“Human consciousness is unlike all other varieties of animal consciousness in that it is a product in large part of cultural evolution . . . creating thereby a cognitive architecture unlike the ‘bottom-up’ minds of animals. . . . [T]his architecture furnishes each of us with . . . a user-illusion”. As philosopher Daniel Dennett […]Read More Human consciousness is an illusion.
“The Art we look at is made by only a select few. A small group create, promote, purchase, exhibit and decide the success of Art. Only a few hundred people in the world have any real say. When you go to an art gallery you are simply a tourist looking at the trophy cabinet of […]Read More In an art gallery you are simply a tourist…
“Why is it so much harder to appreciate that thinking is an aspect of the brain, that also could be described, in principle, in terms of the self-same physical laws? The answer is that minds do not seem physical to us because we know so little of the processes inside brains. (…) A related reason […]Read More Minds are simply what brains do.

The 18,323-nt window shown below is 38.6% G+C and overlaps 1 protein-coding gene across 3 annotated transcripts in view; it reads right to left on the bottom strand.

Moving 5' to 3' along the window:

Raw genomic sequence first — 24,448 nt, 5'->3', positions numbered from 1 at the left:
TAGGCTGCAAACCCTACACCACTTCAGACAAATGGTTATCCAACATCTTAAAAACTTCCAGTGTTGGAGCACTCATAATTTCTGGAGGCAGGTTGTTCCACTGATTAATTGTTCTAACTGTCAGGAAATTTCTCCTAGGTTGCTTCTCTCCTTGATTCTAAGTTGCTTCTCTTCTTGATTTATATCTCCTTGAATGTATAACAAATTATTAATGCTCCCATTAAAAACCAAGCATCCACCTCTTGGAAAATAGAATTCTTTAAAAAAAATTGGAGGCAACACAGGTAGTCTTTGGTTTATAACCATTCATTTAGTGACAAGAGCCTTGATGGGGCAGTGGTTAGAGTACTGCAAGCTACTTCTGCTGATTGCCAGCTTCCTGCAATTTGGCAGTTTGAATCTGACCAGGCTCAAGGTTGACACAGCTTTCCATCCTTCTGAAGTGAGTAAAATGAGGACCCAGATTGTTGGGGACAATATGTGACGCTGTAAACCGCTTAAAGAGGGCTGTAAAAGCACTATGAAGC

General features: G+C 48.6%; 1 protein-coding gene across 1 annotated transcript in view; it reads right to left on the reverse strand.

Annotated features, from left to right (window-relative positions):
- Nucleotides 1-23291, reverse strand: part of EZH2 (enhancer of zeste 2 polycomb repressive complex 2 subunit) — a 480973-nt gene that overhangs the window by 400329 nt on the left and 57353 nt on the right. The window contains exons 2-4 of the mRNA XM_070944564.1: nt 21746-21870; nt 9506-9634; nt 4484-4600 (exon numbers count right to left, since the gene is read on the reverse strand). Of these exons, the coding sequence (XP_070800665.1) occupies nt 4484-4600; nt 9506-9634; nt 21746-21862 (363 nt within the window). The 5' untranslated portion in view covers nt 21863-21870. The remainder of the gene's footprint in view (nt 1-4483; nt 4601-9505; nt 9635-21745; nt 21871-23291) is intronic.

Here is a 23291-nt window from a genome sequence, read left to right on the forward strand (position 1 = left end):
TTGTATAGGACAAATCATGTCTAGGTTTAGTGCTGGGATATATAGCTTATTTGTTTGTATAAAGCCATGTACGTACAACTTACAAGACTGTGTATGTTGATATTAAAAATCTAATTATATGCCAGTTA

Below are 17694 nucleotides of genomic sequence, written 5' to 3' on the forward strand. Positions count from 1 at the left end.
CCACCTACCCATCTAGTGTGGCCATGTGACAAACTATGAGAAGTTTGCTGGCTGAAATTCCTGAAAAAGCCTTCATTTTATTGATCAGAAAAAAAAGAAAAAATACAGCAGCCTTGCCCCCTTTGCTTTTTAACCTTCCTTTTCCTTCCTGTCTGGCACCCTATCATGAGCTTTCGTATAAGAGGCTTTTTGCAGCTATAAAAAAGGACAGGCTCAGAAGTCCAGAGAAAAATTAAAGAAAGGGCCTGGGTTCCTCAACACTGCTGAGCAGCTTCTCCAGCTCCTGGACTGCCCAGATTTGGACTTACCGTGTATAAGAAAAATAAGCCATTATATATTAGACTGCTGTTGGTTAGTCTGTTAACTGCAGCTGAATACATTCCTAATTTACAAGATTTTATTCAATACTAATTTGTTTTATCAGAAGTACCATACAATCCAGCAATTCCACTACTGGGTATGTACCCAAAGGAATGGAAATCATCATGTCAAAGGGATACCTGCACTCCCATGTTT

Computational Creativity is a new academic field devoted to the study and modeling of computational processes that achieve creative tasks. Its main duties are the study of computational models of (human) creativity, designing artificially creative systems, and also to deploy computational systems for supporting creativity. Understanding brain processes behind creativity and modeling them using computational means […]Read More The machine will have the idea…
“You could argue that any group of people — like a company — is essentially a cybernetic collective of human people and machines. That’s what a company is. And then there are different levels of complexity in the way these companies are formed and then there is a collective AI in Google search, where we […]Read More A cybernetic collective of human people and machines.
“This conservatory function of the Museum, which reached its highest point during the 19th century with Romanticism, is still generally accepted today, adding yet another paralysing factor. In fact nothing is more readily preserved than a work of art. (…) The Museum not only preserves and therefore perpetuates, but also collects. The aesthethic role of […]Read More The Museum is an Asylum.
The early 1960s brought about a significant shift in western art, largely in reaction to the critical and popular success of the highly personal and expressive painterly gestures of Abstract Expressionism. Minimalist artists, for example, produced pared-down three-dimensional objects that have no resemblance to any real objects. Heavily influenced by the Dutch De Stijl group, the Russian Constructivists and […]Read More The minimum of operating means.